• I voted for Clinton in ’92 in my very first election, then was a slacker & didn’t vote at all in my 20s. Then I served as an international election observer in some post-conflict societies, and it really drove home the fact that I should feel lucky to exercise my rights. So now I vote religiously, even in the tiniest local polls. I don’t have a problem with lowering the voting age–the more we can encourage young people to participate in the democratic process, the better.

  • jenster8dc

    I think 16 is probably too young. Very few kids that age, at least in my experience, know or care about elections, unless it’s the big one. At least at 18 there’s some hope of instilling a sense of civic responsibility, and I think it’s a little more of a rite of passage.
    My sister swears by absentee voting, but I like going to my polling place. Sometimes they have cookies!

    • anon

      All of the reasons I see here against lowering the voting age should also prevent most adults from voting–cant under stand the implications, don’t know or care about elections, lack a sense of civic duty, etc,
      Lowering the age won’t force kids to vote. If they don’t care they can abstain and join the majority of american adults that stand aside and let the rest of us make decisions for them.

  • AdmsMgn

    I’m a registered DC voter and voted in the last election. Until I moved to DC, I didn’t need a party affiliation. I learned the hard way that the real DC elections are the primaries.
    As for 16 year olds voting, I’m not in favor of it. It’s too young and don’t really understand the potential implications of their vote. I remember that even at 18, I voted not really understanding the potential implications. I guess the same could also be said of older people in other parts of the country who continuously vote against their own interests or vote based on deceptive ad campaigns.

    • JoDa

      What is it about some old folks that turns them so self-centered and antagonistic (besides medical issues…that’s not what I’m questioning here)? My grandmother used to vote against every single school funding levy WHEN MY SIBLINGS AND I WERE IN SCHOOL! Her logic was something like “I already paid for my kids to be educated, I shouldn’t have to pay any more.” She even voted against one that would have ended a teachers strike, and we ended up going to school until MID-JULY that year because the strike lasted so long. And then told us that we deserved it since our teachers were so greedy.
      Today, the starting salary for a teacher in that school district is *$19,000,* (hardly greedy) and my grandfather was a union worker who walked picket lines in his day. I have no idea where the hell her attitude came from!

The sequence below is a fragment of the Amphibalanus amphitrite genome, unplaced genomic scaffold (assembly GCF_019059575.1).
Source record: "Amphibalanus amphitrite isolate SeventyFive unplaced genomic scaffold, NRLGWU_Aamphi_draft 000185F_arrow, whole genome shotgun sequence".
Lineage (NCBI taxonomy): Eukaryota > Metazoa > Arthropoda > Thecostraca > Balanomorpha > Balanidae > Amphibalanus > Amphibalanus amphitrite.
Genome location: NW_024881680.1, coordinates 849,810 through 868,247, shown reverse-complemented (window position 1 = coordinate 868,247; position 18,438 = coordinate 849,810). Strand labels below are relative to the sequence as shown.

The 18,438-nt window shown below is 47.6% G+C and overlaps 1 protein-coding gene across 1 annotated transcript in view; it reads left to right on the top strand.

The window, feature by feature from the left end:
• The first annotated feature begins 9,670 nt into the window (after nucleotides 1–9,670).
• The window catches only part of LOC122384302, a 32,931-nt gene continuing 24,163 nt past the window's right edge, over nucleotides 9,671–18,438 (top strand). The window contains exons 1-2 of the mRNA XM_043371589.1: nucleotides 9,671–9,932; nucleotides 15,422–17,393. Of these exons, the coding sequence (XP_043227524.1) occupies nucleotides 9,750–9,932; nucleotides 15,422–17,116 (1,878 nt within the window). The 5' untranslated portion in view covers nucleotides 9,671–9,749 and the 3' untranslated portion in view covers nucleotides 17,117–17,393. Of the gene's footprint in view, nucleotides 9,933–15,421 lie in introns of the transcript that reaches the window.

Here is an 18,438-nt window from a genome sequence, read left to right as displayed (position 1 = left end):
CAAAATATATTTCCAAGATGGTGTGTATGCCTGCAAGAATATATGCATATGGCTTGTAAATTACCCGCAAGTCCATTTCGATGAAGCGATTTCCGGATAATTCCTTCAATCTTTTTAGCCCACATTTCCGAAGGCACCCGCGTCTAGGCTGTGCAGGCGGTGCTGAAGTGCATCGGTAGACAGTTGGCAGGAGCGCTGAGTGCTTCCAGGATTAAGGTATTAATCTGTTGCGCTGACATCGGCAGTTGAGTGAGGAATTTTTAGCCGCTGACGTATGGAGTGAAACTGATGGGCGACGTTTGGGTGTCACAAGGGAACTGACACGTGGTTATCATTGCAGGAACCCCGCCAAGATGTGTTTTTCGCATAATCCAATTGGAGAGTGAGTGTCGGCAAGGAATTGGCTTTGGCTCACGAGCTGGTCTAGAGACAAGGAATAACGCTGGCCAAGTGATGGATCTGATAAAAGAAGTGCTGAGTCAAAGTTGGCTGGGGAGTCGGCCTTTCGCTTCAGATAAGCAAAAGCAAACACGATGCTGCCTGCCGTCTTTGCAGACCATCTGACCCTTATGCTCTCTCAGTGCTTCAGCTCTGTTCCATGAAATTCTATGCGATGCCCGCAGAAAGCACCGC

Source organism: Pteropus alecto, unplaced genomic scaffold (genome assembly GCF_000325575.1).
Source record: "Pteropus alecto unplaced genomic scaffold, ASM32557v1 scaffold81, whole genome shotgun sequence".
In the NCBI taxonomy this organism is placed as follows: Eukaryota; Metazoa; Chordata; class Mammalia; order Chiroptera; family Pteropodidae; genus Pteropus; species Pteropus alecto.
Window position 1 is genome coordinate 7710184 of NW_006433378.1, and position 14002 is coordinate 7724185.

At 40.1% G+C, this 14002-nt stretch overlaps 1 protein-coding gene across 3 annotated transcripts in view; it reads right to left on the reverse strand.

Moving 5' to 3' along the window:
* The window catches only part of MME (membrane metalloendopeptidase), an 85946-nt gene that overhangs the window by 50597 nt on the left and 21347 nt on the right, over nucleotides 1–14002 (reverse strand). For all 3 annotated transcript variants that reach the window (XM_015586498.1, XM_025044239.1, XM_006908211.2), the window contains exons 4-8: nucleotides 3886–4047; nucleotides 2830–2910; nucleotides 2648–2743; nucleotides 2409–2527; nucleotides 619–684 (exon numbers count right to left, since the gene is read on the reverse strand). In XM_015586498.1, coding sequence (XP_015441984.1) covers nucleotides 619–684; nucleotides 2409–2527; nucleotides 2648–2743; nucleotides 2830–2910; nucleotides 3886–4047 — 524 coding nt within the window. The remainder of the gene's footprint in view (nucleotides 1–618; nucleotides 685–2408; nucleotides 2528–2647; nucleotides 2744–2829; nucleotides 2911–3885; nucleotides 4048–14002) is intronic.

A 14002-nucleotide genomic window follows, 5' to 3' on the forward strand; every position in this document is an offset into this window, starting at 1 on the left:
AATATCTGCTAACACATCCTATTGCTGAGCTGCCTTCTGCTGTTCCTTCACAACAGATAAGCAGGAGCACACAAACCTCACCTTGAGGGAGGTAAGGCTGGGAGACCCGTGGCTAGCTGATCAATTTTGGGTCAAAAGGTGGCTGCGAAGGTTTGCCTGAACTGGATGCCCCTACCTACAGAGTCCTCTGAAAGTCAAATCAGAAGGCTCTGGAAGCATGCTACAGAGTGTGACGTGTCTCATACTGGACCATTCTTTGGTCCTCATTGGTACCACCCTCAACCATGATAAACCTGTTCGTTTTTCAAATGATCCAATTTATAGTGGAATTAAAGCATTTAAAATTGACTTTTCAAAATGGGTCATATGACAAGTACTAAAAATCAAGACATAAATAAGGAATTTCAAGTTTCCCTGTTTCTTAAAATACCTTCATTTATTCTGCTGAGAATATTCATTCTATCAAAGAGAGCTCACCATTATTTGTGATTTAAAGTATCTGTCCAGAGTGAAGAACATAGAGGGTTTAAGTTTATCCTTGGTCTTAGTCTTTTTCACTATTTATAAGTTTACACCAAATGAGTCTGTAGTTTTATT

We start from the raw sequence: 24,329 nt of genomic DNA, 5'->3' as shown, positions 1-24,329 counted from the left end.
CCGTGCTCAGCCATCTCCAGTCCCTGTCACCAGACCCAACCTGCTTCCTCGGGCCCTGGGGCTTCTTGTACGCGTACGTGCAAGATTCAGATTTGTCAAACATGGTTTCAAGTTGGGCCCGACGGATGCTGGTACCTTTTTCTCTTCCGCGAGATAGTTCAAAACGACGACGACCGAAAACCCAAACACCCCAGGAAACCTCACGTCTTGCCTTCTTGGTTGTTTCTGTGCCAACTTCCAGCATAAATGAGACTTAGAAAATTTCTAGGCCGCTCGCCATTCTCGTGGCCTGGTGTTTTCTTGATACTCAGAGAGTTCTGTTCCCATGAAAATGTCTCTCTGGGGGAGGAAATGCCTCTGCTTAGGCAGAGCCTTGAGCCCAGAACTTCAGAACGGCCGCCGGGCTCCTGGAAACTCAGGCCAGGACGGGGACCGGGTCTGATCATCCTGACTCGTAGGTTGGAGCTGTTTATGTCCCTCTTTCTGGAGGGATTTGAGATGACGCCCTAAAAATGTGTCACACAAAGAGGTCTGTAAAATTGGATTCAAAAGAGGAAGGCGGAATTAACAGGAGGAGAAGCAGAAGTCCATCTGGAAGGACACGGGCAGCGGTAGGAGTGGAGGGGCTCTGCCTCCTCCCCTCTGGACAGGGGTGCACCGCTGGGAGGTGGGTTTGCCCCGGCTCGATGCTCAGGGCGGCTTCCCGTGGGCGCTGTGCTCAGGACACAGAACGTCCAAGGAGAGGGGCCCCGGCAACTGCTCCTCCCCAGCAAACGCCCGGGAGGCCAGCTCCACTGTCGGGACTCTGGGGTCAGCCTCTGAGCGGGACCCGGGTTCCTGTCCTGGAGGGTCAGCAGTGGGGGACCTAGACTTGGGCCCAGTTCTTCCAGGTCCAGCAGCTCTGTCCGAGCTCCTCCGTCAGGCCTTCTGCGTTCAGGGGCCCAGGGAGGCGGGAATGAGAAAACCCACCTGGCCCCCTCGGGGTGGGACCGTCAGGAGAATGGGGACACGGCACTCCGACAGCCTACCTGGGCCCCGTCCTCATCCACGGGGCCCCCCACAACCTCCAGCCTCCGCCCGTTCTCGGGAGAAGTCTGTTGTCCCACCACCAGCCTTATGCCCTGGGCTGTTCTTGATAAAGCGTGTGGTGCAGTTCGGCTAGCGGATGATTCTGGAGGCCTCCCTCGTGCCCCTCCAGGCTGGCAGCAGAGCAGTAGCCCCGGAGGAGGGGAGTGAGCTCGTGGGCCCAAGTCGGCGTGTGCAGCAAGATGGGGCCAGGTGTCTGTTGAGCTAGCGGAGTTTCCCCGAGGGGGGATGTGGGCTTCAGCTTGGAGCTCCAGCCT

• Planner

    Absentee voting? I second the motion.
    The best part is, the City sends the ballot automatically a couple weeks ahead of the mail-in deadline, so you are always ready. This has increased my participation (to 100%) in all elections, including those that aren’t mayoral or presidential.

    • Planner

      As for 16 year olds? I am only lukewarm to the idea. I am not clear on what problem it solves. The switch to 18 was a clear win – expanding to include those old enough to serve in the military makes sense to me. (And isn’t 18 the legal age for other things, like contracts? Not drinking, of course…)
      But to include anyone eligible for a driver’s license? I am not convinced. Do we have any evidence that people who start voting at 16 become more regular voters than those who waited until 18? That could be compelling.

      • dunning-kruger

        That’s about the only point I can see for it. Or if they started teaching rhetoric in high school and could encourage kids to vote whilst teaching them how to decode the BS from politicians. Course then they won’t want to vote…

  • wdc

    I want to know how many are registered to a party. I’m independent, but am considering registering as a democrat, because as others have said, it’s all about the primaries here.

    • JoDa

      Yeah, I don’t see the point in NOT being a registered democrat in DC. Even if that’s not your actual affiliation, it’s about the only way your vote means anything.

    • skj84

      I’m registered independent. I’m going to have to change my id over from MD to DC soon and will probably stay registered as an independent. I had Democrat friends who were bothered that I wouldn’t change my party affiliations for the primaries, but I have no desire to be affiliated with either party. I